Will Stone, first published in Agenda, Vol 46 No 3 (April 2012)


Will Stone reviews ‘Clarities’

Clarities, by Blandine Longre
Black Herald Press, 30 september 2010
120×160 – 48 pages – 8 euros
ISBN  978-2-919582-00-6

Order the book / Commander l’ouvrage

To read excerpts / pour lire des extraits 


Blandine Longre is a distinguished French translator of English texts, but here in her first collection Clarities, she has turned to poetry. But interestingly and crucially, Longre has not chosen to write in her native tongue, but in the English language, which therefore is one thing, but not the only thing that makes this poetry significant and worthy of English scrutiny. How many of our native English poets of either sex can even begin to attempt to hold a conversation in a foreign language, let alone write poetry? A handful at best. Of course Rilke famously wrote some four hundred poems in French, but none of them are considered to be amongst his most revered and celebrated works. But Rilke was a spectacular exception, a manifest aberration lodged in an impossible to locate space between objectivity and inwardness, whose true nature has still not been properly established, despite the prodigious amount of secondary literature devoted to him.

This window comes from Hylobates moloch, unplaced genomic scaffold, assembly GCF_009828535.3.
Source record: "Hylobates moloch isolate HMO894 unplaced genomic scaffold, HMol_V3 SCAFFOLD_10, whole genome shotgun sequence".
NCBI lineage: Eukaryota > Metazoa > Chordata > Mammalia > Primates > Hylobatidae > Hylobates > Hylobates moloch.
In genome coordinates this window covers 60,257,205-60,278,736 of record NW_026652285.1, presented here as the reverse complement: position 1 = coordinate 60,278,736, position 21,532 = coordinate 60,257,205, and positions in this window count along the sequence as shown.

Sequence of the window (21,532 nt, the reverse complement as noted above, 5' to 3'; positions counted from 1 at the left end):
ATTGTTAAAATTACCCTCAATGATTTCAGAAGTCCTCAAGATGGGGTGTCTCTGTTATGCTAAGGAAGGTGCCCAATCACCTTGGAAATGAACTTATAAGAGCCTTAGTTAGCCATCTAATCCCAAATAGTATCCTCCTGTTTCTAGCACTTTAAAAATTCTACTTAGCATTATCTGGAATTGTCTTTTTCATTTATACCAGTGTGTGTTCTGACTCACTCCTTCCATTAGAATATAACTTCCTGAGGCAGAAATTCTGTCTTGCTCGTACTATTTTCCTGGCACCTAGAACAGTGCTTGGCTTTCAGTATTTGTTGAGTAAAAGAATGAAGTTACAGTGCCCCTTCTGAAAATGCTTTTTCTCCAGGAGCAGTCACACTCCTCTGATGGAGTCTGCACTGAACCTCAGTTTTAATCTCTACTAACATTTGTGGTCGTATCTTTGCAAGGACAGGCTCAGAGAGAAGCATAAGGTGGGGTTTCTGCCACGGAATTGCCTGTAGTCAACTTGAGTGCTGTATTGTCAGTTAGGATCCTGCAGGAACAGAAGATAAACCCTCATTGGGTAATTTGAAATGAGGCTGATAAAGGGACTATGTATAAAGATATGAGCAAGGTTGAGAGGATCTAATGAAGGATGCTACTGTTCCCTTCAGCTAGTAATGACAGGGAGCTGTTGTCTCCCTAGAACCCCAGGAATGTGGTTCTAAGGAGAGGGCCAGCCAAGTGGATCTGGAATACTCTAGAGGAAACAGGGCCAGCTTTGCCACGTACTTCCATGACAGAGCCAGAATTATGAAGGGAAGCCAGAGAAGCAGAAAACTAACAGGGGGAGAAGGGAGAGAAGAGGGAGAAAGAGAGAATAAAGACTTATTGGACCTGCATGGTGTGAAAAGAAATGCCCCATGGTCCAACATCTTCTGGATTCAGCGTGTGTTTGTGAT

For most poets there is no recourse but to launch forth in the language they first mewled as, armed with their embryonic calling, they exited the womb. But Longre has other ideas. She rejects French as the vehicle for her unconscious linguistically screened utterances and produces a collection of poems of extraordinary imposition and depth in the Anglophone. She is as Anne Sylvie Homassel suggests, ‘A gifted intruder into a language which is not her own…’ Furthermore these poems seem to owe little to modern English poets, but take their cue rather from the likes of John Donne, a reverence for whom Longre makes no secret of. She includes at the opening a quote which is perhaps most prescient in terms of her own poetic. ‘For his art did express a quintessence, even from nothingness…’ On the rear of the book there are two blurbs, one from Paul Stubbs who states ‘Her ‘subject’ is only the incontrovertible will to spew forth the chippings of a language not yet fully realised…’ Yes and we might well say the same about him! (see above). But what Stubbs means in his mechanical shredder metaphor, is that Longre takes the neat and complete language bricks as they are offloaded at Calais and deliberately smashes them, then reconstructs them to make another kind of brick which will better advance her own personal structure. Instead of following documented paths in the construction of this language, she has it work hard for its expressive credentials, goading it to make it perform in ways it could never imagine, to make it perform with authenticity for her alone. Words end up trussed, bound together and thrown mercilessly into the sea of the page. Sink or swim instructs the poet. ‘Notimeness’, ‘clock-mauled’ ‘steel-etched’ ‘oughts-to-be’ and the wonderful ‘twitchy-thorny’, are all thrown over the side. Either they adapt or die. In this sudden and treacherous struggle for survival, a new language forces its way through the shell to the initial distrust of the page and a metaphysical breakthrough of a kind is achieved.